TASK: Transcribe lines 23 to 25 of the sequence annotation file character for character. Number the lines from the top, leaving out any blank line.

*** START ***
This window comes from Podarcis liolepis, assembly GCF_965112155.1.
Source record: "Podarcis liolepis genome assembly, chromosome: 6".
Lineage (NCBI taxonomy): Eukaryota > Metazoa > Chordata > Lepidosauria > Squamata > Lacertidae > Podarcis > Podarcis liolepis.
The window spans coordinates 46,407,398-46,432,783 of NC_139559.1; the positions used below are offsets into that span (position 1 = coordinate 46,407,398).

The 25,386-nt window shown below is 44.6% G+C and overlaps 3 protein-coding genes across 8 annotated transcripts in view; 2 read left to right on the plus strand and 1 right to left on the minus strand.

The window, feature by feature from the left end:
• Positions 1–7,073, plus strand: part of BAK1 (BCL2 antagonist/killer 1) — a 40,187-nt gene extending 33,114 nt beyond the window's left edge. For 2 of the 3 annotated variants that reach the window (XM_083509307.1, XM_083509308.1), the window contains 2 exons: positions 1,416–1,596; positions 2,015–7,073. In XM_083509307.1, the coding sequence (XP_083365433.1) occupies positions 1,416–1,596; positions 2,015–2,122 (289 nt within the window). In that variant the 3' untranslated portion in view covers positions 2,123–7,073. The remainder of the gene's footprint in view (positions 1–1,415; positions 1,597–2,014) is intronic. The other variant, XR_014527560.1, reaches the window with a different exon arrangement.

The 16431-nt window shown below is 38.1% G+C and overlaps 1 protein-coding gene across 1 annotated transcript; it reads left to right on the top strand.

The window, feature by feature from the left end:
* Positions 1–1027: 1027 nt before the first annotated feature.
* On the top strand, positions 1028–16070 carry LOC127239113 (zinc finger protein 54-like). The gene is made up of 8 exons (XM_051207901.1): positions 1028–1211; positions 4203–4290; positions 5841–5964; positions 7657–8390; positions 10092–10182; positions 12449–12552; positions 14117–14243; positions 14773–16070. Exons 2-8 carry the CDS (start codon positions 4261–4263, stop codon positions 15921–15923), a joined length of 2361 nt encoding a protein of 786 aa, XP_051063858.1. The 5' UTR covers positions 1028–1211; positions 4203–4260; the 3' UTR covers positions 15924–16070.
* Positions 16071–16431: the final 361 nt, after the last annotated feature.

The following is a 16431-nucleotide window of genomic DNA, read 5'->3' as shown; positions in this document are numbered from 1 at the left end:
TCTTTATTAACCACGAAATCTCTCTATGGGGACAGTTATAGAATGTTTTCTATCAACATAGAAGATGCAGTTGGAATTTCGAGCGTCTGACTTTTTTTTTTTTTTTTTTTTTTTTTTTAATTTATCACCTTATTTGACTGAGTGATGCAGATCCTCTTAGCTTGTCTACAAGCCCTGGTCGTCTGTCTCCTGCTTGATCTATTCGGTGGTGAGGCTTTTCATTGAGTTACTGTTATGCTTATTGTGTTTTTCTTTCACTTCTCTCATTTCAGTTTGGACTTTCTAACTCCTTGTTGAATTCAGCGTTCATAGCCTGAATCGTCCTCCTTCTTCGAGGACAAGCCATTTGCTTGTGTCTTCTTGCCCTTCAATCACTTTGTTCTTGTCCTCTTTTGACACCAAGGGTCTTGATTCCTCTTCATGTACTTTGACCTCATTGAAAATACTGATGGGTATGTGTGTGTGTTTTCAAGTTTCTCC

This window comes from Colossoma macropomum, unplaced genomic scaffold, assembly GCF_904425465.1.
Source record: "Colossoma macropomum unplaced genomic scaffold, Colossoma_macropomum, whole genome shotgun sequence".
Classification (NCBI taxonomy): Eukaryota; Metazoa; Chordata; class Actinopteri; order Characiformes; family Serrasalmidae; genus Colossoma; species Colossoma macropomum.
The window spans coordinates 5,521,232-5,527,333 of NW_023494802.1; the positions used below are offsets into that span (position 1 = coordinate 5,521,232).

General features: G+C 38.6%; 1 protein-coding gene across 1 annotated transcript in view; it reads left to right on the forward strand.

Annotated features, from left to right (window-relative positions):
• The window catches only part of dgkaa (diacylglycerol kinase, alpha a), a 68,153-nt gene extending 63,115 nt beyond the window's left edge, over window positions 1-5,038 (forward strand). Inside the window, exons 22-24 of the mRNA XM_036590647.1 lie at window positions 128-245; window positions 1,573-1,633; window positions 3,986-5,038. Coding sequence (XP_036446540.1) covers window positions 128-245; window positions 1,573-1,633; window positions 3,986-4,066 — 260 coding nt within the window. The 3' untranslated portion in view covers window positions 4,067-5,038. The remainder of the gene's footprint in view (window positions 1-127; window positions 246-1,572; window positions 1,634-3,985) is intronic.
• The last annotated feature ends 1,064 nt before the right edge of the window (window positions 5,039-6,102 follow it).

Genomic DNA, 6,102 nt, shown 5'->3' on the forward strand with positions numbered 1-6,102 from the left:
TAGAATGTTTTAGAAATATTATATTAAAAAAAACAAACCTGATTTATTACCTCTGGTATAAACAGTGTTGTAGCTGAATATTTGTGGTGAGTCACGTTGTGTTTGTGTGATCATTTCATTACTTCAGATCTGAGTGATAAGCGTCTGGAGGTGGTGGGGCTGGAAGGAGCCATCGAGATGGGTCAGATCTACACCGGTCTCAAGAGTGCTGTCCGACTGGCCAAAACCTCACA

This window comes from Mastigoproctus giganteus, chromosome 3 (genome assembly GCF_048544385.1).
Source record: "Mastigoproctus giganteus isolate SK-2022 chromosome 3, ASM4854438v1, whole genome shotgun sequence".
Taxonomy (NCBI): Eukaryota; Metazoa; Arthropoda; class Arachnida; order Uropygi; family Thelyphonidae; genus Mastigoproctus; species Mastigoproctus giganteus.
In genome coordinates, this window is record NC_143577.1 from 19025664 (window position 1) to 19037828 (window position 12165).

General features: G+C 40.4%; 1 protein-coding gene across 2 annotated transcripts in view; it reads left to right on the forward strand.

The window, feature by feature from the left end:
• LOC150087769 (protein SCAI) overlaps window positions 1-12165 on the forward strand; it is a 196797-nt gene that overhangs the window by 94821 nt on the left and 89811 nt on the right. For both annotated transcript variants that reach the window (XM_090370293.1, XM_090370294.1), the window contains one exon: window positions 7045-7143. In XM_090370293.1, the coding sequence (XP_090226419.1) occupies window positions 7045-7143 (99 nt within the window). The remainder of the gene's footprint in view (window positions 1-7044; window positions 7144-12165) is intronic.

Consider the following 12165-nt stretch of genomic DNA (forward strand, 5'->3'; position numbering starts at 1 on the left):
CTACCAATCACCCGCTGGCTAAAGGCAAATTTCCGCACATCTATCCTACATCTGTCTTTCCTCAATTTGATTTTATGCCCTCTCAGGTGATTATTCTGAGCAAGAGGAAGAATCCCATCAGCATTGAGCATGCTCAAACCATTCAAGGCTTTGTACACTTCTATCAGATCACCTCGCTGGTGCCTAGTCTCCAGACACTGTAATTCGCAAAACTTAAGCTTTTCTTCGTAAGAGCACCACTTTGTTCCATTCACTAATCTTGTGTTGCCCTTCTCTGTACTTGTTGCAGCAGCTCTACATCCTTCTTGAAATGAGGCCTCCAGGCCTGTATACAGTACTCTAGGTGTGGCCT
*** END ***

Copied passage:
Genomic DNA, 6,102 nt, shown 5'->3' on the forward strand with positions numbered 1-6,102 from the left:
TAGAATGTTTTAGAAATATTATATTAAAAAAAACAAACCTGATTTATTACCTCTGGTATAAACAGTGTTGTAGCTGAATATTTGTGGTGAGTCACGTTGTGTTTGTGTGATCATTTCATTACTTCAGATCTGAGTGATAAGCGTCTGGAGGTGGTGGGGCTGGAAGGAGCCATCGAGATGGGTCAGATCTACACCGGTCTCAAGAGTGCTGTCCGACTGGCCAAAACCTCACA

This window comes from Mastigoproctus giganteus, chromosome 3 (genome assembly GCF_048544385.1).